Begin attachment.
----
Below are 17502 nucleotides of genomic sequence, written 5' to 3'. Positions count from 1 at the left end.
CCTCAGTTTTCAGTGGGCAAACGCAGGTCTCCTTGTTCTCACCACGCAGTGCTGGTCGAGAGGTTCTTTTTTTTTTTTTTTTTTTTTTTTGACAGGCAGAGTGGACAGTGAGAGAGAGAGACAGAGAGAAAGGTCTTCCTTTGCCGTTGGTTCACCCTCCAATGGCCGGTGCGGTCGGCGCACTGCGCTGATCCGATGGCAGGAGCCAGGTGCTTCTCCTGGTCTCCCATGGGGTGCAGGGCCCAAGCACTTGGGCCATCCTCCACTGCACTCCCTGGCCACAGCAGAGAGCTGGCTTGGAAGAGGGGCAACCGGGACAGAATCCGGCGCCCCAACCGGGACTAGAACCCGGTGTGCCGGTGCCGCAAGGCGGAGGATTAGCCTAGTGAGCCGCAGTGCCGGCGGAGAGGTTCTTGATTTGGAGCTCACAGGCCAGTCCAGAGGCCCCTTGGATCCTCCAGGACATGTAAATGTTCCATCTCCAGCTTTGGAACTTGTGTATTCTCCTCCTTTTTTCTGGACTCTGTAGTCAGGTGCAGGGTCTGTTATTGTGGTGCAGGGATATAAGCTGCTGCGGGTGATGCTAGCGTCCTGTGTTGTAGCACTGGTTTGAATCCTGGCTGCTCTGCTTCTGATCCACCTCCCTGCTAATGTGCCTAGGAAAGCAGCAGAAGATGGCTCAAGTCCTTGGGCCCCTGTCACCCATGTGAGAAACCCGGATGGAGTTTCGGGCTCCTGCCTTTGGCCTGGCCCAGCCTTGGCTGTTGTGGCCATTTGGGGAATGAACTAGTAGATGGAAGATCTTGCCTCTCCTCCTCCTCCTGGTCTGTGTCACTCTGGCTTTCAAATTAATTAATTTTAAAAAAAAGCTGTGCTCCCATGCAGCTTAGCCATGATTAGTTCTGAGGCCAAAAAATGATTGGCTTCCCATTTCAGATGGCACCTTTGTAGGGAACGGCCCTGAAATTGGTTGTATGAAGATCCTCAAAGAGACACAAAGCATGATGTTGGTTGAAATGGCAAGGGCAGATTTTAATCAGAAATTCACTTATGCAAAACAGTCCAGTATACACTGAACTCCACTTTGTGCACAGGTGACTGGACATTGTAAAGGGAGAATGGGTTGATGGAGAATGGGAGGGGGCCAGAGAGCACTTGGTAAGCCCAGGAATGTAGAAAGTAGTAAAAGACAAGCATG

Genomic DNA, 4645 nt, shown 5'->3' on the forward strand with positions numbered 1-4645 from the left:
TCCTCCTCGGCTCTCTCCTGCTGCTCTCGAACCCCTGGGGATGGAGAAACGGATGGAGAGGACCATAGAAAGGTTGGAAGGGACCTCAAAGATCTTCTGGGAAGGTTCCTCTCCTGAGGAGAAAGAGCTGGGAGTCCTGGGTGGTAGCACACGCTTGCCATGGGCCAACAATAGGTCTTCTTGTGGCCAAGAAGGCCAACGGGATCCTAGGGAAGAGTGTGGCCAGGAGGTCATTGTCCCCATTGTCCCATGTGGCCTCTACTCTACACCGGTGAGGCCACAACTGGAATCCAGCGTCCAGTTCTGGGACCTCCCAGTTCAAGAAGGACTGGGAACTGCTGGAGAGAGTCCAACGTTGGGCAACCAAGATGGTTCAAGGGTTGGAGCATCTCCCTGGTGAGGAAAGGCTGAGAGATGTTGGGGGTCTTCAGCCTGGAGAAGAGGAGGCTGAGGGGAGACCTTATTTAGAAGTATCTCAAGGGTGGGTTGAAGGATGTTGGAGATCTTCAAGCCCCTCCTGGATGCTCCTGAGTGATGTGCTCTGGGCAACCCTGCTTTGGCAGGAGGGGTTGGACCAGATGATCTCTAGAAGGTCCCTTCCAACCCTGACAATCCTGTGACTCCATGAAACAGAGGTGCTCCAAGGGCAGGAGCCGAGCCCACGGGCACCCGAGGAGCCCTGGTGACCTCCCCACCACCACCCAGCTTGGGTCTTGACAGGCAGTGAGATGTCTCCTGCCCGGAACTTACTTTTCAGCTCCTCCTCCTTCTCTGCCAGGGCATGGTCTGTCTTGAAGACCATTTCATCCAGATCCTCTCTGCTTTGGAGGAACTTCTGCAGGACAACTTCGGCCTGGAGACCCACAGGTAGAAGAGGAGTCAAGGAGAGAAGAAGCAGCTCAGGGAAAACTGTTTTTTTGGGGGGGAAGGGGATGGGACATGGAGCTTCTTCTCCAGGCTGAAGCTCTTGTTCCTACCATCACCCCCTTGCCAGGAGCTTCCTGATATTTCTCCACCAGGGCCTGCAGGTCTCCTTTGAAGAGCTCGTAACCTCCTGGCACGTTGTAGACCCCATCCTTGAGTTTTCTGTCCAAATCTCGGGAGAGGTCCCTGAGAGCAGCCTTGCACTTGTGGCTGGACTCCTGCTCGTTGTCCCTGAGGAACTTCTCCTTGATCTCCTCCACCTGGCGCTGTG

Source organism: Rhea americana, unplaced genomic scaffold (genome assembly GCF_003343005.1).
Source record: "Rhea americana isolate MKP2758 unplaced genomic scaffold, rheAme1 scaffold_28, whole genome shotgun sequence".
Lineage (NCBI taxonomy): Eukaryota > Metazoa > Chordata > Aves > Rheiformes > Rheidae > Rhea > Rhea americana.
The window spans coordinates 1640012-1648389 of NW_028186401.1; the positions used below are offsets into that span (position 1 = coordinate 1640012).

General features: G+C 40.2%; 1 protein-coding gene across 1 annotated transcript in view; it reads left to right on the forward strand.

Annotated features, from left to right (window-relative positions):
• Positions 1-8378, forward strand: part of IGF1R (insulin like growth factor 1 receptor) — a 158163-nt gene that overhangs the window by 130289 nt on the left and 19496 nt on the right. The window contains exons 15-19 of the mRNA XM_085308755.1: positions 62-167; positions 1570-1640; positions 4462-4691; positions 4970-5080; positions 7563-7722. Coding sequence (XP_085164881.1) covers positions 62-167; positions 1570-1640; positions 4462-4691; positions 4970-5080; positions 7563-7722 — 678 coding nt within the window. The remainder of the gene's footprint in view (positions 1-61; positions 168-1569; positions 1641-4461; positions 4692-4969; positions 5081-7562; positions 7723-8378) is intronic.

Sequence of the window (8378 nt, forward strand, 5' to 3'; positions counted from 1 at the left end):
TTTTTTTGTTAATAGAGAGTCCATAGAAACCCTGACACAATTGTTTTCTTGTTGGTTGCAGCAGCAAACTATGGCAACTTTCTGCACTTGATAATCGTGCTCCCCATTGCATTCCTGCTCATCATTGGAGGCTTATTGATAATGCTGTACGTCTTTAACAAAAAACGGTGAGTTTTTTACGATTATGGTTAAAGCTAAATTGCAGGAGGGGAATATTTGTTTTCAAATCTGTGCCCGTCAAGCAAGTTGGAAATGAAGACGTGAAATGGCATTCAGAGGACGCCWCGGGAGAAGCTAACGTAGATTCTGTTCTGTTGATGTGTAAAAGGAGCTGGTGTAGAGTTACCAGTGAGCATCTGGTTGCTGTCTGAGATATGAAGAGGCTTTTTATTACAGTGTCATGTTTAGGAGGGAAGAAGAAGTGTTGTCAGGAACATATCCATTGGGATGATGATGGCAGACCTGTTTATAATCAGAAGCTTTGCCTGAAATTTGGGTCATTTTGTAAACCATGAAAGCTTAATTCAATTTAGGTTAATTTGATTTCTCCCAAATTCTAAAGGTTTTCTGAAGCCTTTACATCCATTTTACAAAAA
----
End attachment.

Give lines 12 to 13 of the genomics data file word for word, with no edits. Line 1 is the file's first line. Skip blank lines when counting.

Sequence of the window (8378 nt, forward strand, 5' to 3'; positions counted from 1 at the left end):
TTTTTTTGTTAATAGAGAGTCCATAGAAACCCTGACACAATTGTTTTCTTGTTGGTTGCAGCAGCAAACTATGGCAACTTTCTGCACTTGATAATCGTGCTCCCCATTGCATTCCTGCTCATCATTGGAGGCTTATTGATAATGCTGTACGTCTTTAACAAAAAACGGTGAGTTTTTTACGATTATGGTTAAAGCTAAATTGCAGGAGGGGAATATTTGTTTTCAAATCTGTGCCCGTCAAGCAAGTTGGAAATGAAGACGTGAAATGGCATTCAGAGGACGCCWCGGGAGAAGCTAACGTAGATTCTGTTCTGTTGATGTGTAAAAGGAGCTGGTGTAGAGTTACCAGTGAGCATCTGGTTGCTGTCTGAGATATGAAGAGGCTTTTTATTACAGTGTCATGTTTAGGAGGGAAGAAGAAGTGTTGTCAGGAACATATCCATTGGGATGATGATGGCAGACCTGTTTATAATCAGAAGCTTTGCCTGAAATTTGGGTCATTTTGTAAACCATGAAAGCTTAATTCAATTTAGGTTAATTTGATTTCTCCCAAATTCTAAAGGTTTTCTGAAGCCTTTACATCCATTTTACAAAAA